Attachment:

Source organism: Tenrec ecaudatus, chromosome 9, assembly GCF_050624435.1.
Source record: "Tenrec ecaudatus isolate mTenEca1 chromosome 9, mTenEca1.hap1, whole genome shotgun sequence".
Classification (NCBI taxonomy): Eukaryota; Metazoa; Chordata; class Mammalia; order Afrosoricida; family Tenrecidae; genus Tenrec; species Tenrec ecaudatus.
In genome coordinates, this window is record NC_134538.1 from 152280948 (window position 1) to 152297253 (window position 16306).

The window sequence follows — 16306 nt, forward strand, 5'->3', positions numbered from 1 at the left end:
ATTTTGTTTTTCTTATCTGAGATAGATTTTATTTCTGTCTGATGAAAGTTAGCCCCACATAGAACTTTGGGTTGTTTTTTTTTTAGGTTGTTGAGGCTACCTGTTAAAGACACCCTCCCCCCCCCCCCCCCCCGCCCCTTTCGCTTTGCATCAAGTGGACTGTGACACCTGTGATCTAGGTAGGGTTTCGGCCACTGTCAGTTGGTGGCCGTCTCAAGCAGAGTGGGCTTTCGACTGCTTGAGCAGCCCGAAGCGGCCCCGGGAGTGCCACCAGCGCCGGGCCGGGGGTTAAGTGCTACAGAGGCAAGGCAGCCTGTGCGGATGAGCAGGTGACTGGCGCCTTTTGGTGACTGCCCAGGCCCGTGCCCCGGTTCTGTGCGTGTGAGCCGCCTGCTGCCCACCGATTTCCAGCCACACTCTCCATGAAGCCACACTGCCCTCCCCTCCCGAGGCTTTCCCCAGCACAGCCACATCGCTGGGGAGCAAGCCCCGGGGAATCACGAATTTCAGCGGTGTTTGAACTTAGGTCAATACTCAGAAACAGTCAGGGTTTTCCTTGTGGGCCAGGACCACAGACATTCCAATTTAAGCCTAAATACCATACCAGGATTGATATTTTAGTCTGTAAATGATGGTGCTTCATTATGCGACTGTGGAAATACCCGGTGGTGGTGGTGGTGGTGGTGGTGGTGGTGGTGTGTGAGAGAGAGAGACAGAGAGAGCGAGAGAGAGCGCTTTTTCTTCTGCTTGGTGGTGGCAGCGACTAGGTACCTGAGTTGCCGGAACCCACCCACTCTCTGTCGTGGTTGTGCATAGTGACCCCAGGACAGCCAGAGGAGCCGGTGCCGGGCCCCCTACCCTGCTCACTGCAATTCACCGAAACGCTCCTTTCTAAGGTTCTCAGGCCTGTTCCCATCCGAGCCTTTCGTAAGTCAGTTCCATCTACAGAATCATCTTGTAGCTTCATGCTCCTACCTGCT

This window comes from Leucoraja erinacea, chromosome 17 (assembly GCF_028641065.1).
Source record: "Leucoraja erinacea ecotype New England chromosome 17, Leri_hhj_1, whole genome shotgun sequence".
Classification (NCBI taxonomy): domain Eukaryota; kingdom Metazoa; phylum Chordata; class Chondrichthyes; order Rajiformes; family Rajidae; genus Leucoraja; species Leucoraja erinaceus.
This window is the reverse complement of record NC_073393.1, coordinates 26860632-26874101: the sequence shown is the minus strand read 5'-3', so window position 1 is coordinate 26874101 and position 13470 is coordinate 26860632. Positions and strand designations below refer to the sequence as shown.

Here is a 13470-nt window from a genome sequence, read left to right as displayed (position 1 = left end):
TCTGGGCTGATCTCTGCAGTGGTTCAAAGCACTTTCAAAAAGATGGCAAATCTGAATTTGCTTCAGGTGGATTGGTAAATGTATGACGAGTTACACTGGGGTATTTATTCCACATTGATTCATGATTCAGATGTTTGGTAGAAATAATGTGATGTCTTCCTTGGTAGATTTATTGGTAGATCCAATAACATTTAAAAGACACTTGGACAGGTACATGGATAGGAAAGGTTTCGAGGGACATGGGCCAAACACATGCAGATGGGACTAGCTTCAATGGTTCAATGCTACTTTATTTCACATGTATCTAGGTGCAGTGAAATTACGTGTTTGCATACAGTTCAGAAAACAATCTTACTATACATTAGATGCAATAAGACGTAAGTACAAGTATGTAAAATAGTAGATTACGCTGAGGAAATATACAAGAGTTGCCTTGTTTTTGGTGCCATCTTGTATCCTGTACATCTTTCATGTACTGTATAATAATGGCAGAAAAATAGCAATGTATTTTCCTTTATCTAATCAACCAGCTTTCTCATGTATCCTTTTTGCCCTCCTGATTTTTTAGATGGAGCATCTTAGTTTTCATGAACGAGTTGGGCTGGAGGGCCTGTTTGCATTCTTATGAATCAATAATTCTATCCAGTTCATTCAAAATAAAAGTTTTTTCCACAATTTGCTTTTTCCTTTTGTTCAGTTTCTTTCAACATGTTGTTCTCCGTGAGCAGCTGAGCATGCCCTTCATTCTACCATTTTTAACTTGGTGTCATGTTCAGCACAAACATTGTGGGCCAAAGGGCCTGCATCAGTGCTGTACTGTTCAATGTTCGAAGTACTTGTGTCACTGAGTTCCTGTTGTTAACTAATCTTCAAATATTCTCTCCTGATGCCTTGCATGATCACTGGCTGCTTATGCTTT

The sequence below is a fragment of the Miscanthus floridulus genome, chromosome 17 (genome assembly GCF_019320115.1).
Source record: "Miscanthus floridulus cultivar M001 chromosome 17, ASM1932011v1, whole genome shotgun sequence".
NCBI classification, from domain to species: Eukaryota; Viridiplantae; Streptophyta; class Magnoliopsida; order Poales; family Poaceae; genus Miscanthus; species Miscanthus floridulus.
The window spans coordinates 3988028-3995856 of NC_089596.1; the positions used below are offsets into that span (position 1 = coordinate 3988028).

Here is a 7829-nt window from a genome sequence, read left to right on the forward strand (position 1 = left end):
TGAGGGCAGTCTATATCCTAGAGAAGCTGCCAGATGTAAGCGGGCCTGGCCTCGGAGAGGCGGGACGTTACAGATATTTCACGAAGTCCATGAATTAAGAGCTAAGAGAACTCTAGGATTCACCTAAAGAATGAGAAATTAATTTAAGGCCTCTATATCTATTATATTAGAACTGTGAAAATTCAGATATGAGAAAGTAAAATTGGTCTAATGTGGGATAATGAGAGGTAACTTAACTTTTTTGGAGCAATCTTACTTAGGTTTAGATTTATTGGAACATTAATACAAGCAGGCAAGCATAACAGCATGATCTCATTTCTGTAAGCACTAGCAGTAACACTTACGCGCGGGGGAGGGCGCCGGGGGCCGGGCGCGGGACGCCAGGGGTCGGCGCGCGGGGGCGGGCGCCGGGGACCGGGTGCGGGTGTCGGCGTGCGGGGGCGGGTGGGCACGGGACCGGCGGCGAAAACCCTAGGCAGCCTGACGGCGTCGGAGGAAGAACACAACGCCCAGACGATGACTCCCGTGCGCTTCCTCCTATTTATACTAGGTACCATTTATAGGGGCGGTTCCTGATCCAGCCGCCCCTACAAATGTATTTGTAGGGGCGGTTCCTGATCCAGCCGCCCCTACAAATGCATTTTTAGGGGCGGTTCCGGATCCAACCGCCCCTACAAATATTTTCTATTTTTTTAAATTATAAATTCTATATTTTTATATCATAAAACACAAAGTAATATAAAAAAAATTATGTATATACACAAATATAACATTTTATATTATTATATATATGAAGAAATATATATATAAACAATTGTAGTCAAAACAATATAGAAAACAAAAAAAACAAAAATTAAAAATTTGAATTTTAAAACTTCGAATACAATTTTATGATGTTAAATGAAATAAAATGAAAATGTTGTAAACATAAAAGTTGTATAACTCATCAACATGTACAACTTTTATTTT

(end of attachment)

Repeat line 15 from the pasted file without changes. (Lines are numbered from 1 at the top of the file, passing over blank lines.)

NCBI classification, from domain to species: Eukaryota; Viridiplantae; Streptophyta; class Magnoliopsida; order Poales; family Poaceae; genus Miscanthus; species Miscanthus floridulus.